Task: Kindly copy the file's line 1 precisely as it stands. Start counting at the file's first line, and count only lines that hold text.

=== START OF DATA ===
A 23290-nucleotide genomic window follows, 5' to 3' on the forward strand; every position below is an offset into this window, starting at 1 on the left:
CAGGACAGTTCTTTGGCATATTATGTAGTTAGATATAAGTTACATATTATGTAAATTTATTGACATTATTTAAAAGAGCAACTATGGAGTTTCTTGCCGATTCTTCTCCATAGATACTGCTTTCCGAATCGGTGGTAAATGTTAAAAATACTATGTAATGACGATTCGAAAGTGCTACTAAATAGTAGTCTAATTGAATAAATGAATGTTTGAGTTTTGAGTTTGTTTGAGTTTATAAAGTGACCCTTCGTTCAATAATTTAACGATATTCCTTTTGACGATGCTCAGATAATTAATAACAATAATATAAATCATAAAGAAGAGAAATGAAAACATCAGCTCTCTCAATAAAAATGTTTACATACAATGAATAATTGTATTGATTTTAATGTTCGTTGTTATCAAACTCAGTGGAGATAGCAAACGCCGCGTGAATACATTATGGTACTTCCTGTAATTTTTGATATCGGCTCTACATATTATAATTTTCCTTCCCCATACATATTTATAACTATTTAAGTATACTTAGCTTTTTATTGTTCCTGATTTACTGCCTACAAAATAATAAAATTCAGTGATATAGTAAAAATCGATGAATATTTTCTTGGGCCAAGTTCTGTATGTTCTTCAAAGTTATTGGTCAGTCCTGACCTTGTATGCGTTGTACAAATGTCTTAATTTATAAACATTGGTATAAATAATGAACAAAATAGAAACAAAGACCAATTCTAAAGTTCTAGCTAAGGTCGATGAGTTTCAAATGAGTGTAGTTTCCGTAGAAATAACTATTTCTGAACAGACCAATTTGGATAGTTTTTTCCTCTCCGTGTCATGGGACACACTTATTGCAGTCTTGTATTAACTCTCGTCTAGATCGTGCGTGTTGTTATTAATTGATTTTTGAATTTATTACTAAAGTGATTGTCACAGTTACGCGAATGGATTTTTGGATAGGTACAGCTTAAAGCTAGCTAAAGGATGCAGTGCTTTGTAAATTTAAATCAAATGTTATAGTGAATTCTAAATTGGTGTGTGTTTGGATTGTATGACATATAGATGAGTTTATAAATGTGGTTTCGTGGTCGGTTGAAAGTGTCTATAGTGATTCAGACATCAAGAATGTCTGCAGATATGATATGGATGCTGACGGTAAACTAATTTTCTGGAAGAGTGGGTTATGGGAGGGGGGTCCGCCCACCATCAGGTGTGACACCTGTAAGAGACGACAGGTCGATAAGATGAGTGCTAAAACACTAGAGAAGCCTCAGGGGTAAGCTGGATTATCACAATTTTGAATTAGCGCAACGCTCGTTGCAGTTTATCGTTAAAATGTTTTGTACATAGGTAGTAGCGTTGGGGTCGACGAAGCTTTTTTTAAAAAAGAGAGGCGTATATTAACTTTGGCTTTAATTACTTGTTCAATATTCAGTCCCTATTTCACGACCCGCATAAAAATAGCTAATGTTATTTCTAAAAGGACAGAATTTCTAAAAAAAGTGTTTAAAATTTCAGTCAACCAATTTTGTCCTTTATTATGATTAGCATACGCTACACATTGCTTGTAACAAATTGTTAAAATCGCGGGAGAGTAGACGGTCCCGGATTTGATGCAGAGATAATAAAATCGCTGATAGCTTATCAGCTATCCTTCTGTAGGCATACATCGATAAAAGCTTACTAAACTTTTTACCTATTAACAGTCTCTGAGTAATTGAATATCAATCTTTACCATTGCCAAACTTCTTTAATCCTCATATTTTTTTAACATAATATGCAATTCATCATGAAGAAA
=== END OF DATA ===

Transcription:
A 23290-nucleotide genomic window follows, 5' to 3' on the forward strand; every position below is an offset into this window, starting at 1 on the left: